From the very beginning of the series called The Riyria Revelations, I have been reviewing each book.  As I said in my previous post on Sullivan’s work, Avempartha, I would continue reading the series for the time being.  So, I acquired the second volume of this series,  Rise of Empire.  Just like before, the second volume is a combination of two books: book three and book four.  Since they were originally two books, I will proceed with writing two separate reviews once again.  As of this post, I have not begun the fourth installment.  (Warning: because of the nature of this review, there may be some minor spoilers if you have not yet read the first volume.)

And without further ado, let’s talk about Nyphron Rising.  From the get go, Sullivan was setting up a larger plot arc which involved the church (called the Church of Nyphron) finding the descendant of an ancient emperor/demigod and restoring the old empire from nearly a thousand years ago.  Of course that’s only on the surface and in actuality they want to kill this heir and take the empire for themselves.  …Weird, but okay, I’ll run with it.  By the end of Avempartha the church finds itself with a nice little figurehead they claim is the heir and begin their empire, hence the title of the volume, while still looking for the real thing so they can kill him/her.

Nyphron Rising continues following Royce and Hadrian as well as their increasing involvement with the major conspiracy.  In this book, they have even begun working for one particular side as spies, not thieves, instead of selling their services to the highest bidder.  Princess Arista, previously a side character, even comes in to take center stage of this book.  The storyline of this novel focuses mainly on Hadrian, who, it turns out, is more involved in the grandiose schemes of ancient men than he previously thought.  …And the cliches don’t stop there!

This third installment was soooo annoying!  Along with being predictable, the book was riddled with cliches, backstory in the form of intrusive tangents, and ludicrously convenient plot points.  There was even a twist that was so blatantly obvious, I saw it coming from chapter five in a seventeen chapter book.  On top of that, the characters were contradictory to how they were written both within this installment and the previous two.  I swear that Hadrian is the only one who has remained in character the entire series.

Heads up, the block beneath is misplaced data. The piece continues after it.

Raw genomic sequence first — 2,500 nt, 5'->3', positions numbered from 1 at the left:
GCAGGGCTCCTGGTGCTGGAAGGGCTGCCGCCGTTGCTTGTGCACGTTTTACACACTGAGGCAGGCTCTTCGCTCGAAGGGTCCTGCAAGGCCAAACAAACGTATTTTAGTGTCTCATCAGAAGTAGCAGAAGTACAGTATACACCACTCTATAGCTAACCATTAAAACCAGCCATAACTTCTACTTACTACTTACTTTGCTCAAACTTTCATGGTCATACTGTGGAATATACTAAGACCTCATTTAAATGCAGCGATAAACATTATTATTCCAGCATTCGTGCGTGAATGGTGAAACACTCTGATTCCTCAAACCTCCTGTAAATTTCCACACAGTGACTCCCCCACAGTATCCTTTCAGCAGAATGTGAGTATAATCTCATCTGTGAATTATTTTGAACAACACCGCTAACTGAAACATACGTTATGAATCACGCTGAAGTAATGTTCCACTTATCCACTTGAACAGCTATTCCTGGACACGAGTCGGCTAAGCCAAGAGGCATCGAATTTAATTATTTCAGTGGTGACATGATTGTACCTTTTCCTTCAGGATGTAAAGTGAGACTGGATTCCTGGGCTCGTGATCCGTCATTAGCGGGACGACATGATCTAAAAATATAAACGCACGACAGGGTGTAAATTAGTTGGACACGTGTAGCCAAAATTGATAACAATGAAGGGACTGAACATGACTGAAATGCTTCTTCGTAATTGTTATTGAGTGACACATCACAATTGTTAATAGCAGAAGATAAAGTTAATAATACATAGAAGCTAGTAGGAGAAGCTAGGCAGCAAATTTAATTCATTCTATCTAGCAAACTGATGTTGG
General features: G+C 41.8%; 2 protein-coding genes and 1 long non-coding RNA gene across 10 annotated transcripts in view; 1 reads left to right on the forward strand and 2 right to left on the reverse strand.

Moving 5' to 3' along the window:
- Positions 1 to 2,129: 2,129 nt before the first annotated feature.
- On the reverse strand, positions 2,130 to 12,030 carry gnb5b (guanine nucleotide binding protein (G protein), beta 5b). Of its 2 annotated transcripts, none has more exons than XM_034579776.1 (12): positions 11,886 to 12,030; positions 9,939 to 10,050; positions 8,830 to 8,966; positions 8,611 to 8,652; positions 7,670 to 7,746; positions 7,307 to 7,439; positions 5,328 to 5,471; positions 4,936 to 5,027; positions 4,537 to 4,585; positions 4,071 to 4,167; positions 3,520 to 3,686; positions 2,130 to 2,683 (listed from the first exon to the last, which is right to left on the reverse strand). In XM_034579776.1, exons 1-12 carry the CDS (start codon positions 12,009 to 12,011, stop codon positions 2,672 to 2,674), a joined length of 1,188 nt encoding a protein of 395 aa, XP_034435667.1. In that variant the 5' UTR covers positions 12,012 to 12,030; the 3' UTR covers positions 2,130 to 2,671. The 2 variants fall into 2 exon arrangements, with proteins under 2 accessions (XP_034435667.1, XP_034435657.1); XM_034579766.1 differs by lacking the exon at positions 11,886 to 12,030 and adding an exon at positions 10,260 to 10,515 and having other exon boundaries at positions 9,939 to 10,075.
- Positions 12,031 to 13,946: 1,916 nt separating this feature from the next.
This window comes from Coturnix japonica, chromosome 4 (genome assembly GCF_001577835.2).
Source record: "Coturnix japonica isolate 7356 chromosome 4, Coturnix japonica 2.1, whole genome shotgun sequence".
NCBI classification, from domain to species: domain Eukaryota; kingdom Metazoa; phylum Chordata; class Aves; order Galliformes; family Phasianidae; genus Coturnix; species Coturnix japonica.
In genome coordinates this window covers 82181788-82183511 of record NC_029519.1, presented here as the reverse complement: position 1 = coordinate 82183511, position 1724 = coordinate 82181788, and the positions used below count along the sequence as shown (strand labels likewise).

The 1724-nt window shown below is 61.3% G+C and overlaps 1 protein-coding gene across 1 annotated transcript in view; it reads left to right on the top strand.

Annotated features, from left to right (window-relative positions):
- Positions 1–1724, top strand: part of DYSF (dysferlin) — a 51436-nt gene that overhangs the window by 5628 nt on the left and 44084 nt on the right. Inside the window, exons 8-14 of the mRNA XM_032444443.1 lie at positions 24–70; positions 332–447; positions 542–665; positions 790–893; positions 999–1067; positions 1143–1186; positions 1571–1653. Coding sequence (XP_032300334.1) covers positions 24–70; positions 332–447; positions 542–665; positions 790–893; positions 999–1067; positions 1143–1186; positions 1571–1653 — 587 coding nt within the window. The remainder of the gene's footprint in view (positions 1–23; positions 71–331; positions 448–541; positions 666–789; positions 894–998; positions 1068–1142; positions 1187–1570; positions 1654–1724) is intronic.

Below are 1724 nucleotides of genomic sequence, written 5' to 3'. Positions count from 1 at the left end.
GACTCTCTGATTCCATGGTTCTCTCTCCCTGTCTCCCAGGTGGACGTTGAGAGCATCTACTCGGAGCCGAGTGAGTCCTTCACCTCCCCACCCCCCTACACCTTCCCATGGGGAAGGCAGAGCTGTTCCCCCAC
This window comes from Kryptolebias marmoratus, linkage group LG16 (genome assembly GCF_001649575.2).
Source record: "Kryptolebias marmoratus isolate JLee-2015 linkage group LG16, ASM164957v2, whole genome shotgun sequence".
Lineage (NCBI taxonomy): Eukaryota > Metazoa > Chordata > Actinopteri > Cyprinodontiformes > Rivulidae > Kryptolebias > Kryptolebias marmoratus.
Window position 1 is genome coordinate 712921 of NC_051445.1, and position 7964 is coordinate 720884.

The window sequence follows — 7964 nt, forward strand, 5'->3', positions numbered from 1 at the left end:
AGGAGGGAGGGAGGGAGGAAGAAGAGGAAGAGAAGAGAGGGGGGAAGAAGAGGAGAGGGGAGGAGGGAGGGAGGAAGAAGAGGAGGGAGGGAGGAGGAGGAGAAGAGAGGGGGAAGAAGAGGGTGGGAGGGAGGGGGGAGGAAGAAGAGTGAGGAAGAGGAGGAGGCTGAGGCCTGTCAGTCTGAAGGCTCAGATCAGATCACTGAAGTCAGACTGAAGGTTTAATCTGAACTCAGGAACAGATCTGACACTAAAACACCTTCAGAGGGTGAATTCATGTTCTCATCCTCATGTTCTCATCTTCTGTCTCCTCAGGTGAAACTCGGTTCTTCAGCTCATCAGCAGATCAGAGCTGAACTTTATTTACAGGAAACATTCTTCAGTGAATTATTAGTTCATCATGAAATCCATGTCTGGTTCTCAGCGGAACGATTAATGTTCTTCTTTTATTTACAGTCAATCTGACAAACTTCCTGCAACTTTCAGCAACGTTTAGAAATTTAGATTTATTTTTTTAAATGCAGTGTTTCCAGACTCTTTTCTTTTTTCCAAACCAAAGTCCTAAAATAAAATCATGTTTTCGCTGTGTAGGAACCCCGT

However, my particular beef is with the women.  …Where to begin?  I honestly can’t decide if Sullivan is sexist or just really, really bad at writing women.  Let’s take Arista.  She continuously waffles between being a twenty-six year old toddler and a strong, intelligent woman who also happens to be a novice to magic from the beginning of the series.  She’s good at magic, then she can’t figure out a spell; she claims to not be a witch or says she’ll never practice magic again, but then does it in the very next page; she acts/thinks like a spoiled little princess, then behaves as if she’s the kind of person that takes everything in stride.  Make up your mind!!

If that weren’t enough,  Sullivan’s attempts at romance are awkward and forced mostly because they come out of nowhere.  (The only chemistry I’ve ever sensed is between Hadrian and Royce, but that’s a bromance not a romance…probably.)  And his attempts at wit fall flat on its face, leaving a giant bloody mess on the floor.  I also think he should have spent a little more time researching since I have doubted the authenticity of many situations of his novel.

Despite all that, this is still better than the second book of the series.  His writing style improved somewhat and even moved away from headhopping-like style to a form of third person omniscient I’m more familiar with – the type that has perspectives change from chapter to chapter.  Whether or not I finish this series depends a whole lot on the fourth book, so we’ll see what happens.

For more details on what bugged me about this novel, check out my YouTube video here.  Warning: video contains spoilers.

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